You often hear professors tell you at the beginning of the semester that students who take notes on their computers do worse than those who take notes by hand.
I, however, was always sure that I was the exception.
Up until this semester, I was the student that had fifteen tabs open during every class (Facebook, BuzzFeed, and Tetris being my top priorities) but still managed to take everything down. But what I didn’t realize was that even though I was able to type fast enough to take down what the prof was saying, I wasn’t actually absorbing anything during class. I thought that pulling off mediocre grades and attending class half the time was good enough, so I cruised through three years of university that way.
This semester, though, I decided to try things differently. I switched to taking notes by hand and committed to not skipping class. At all. Even on a Monday after a long weekend. I can honestly say the change has been remarkable.
Studying for Midterms Was Way Easier
Taking notes by hand is a lot slower than typing, which is why I had always ditched the idea in the past. What I didn’t think would be a direct result of writing my notes out was that it forced me to engage in all my classes’ lectures. This led me to spend about half the amount of time studying for midterms to get the same (or better) grades than before. The difference? I was reviewing material I had already learned rather than trying to learn material that was vaguely familiar. No more telling myself “Oh yeah, I think he said that during the class that I found that hilarious Buzzfeed article about cats.”
I always thought that I was out-smarting the system. Admittedly, I wasn’t.
I Had More Motivation to Go to Class
There’s something about having an incomplete section in your notebook that will bother even the biggest slacker. When I took notes on my computer and skipped class, I would just copy and paste the professor’s notes into my Word document and tell myself I would read them all later. The problem is that skipping class meant spending an hour at home writing the notes out into my notebook so that I wouldn’t have a section missing, which made made sleeping in way less worth it as opposed to just going to class.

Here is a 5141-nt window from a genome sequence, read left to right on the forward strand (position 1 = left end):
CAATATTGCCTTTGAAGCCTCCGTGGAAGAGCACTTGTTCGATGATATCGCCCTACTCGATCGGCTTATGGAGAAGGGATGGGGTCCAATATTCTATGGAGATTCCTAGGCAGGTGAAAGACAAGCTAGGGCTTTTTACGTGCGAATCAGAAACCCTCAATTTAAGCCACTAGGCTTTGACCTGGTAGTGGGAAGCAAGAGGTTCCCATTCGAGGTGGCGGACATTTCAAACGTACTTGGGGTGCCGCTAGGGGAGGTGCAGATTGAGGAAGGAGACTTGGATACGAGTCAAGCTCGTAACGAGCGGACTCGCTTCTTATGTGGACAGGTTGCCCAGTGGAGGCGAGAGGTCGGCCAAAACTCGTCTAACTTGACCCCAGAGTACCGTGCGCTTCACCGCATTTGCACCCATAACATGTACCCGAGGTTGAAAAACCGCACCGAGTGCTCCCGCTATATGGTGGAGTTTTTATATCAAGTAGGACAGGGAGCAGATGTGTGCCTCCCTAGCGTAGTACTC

I Got Better Grades (Seriously)
A study published in Psychological Science revealed that taking notes by hand is better for long-term comprehension, even if you are using your computer effectively. Another study, published by The Independent, describes how the benefits of note-taking disappear when notes are mindlessly taken down verbatim.
I’d heard these sorts of statistics before, but I always thought that I was out-smarting the system. Admittedly, I wasn’t. This semester, my grades have improved by nearly an entire letter grade across the board. How cool is that? I no longer have to spend time reading notes the instructor posted online because I skipped class, or trying to figure out what was going on when I go back to study my notes, which means I can spend that time on my papers and assignments.
For me, taking notes by hand was the first step towards taking initiative in my classes and getting the most out of every lecture. It meant absorbing more while the teacher was talking and spending less time learning things at home. And we all know what having more free time at home means—Netflix marathons!
Photo courtesy of Sean MacEntee
*Opinions expressed are those of the author, and not necessarily those of Student Life Network or their partners.